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February 7, 2019


Trigger warning: suicide, profanity.


Holy crape balls!
I’ve been learning about the different types of therapies/programs, including the primary approach that are used around the world to 'help' our beautiful autistic children. 


I will not mention what they are. 


Everyone is up to where they are up to, and every parent chooses what is right for them and their child. The pressure is 'on' from every angle, and we all are doing the best we can with what we have, and usually, that’s very with very little. 
And yet I … CRINGE seeing what I’ve seen and the words I’ve read!
These programs seem to fix, change and cure amazing children like mine, passively aggressively violating their rights – especially their right to say 'NO' – 'STOP'. My child needs to know they can say 'NO' to safeguard them from abuse, mistreatment and doing things that aren't good for them. My child is so lucky they were not exposed to all of these types of approaches to ‘help’ them. When my child was going to school, a 'socialising' program for autistic children was suggested. I remember not having a good feeling about it, I felt yuk – uneasy – anxious.
Our intuitions are always communicating to protect our children and us.
My child wasn’t older enough. Thank goodness! I didn’t want my child to artificially learn social skills from adults whom I didn’t know or know what values, morals, principles or social expectations they believed my child should be living up to. I sensed they wouldn’t be aligned with mine and I feared my child would be violated (emotionally or mentally) in some way.
I didn’t have the words for these programs back then – just a yuk feeling.
When my child became a natural autodidact learner (no school or its approach) service providers suggested different other activities to ‘help’ my child with ‘socialising’. Again I just didn’t feel 100% right. Fortunately, my child couldn’t attend, again, as they were still recovering trauma from attending school. Any social gatherings, activities or events were out of the question.
To force my child to attend would have been traumatic.
I guess I wanted to know what the differences, if any, were between the way I care for my child and the approach of therapies available for autistic children. Perhaps I wondered about this because I am now witnessing my child experience significant changes, that we haven’t seen in four years – since taking them out of the education system. My child has been incredibly happy, vibrant and energetic for some months now; singing, dancing, performing, animated storytelling, travelling and loads of chitty chat – it’s magnificent.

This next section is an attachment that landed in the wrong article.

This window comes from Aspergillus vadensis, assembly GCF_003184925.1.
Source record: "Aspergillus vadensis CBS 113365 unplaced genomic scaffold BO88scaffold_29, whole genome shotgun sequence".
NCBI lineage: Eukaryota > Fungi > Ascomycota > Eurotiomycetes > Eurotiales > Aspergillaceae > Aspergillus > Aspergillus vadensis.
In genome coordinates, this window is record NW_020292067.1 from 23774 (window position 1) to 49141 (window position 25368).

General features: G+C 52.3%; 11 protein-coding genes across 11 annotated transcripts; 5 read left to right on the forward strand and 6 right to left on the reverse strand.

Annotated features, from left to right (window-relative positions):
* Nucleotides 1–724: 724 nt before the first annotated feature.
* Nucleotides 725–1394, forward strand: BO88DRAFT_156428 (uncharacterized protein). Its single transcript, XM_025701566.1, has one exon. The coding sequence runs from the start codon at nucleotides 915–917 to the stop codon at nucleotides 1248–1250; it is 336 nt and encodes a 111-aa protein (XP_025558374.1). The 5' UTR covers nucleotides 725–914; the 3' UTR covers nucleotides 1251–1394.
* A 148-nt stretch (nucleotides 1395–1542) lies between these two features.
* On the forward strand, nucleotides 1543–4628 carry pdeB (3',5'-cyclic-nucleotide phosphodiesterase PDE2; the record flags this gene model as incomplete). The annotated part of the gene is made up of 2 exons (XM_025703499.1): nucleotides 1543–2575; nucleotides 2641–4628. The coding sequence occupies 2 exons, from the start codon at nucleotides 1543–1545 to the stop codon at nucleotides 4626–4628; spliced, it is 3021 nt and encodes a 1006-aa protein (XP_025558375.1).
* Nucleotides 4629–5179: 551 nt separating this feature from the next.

And it’s been without ‘socialising’ programs. 
We only have one professional in our life at the moment. An excellent, gentle, friendly, easy to talk to paediatrician. We would still have a psychologist (who mainly spoke with and supported me) however their services stopped, and there isn’t another like them around where I live. I’ve read about the therapies the other professionals utilise and it makes me feel – yuk.
Because of this feeling, I won’t allow them anywhere near my child.
When my girlfriend informed me some families don’t have a team of professionals for their children I thought (at first), ‘gosh that’s winging it isn’t it – with your child’s life?’ However, when I didn’t find any professionals who radically accept autistic children with a strong foundation with a strength-based approach, (but rather aim to cure, fix, change and/or wrong children), I found myself not having a professional team too. Come to think of it, by not having a team of professionals it will make it more difficult than it already is to be granted funding for our assistance dog that I am paying for with my carer’s pension.
If we don’t comply with the system, we experience more hardship and discrimination.
I’m realising more and more that our society tends to be about, ‘conform or suffer’, creating discrimination and hardship for those who don’t, won’t or can’t conform. And some of these therapies for autistic children seem to personify conforming. They have all the flashing whistles; backed up ‘scientific evidence’, 'evidence based' and ‘fantastic’ testimonials. Yet when I read past the advertising, one way or another they still aim to fix, change, cure and/or wrong, my child, for being who they are and aim to make them ‘normal’ (neurotypical) – and FAST ('intervention').


And it's how they try to make my child 'normal' that is deeply disturbing.
The word ‘intervention’ makes me feel yuk (it’s more like intrusion), and it's used a lot. When my child was affirmed by professionals (I already knew, but there’s no ‘help’ without a ‘diagnosis’) that yes my child was indeed autistic – I went along with whatever information was thrown at me.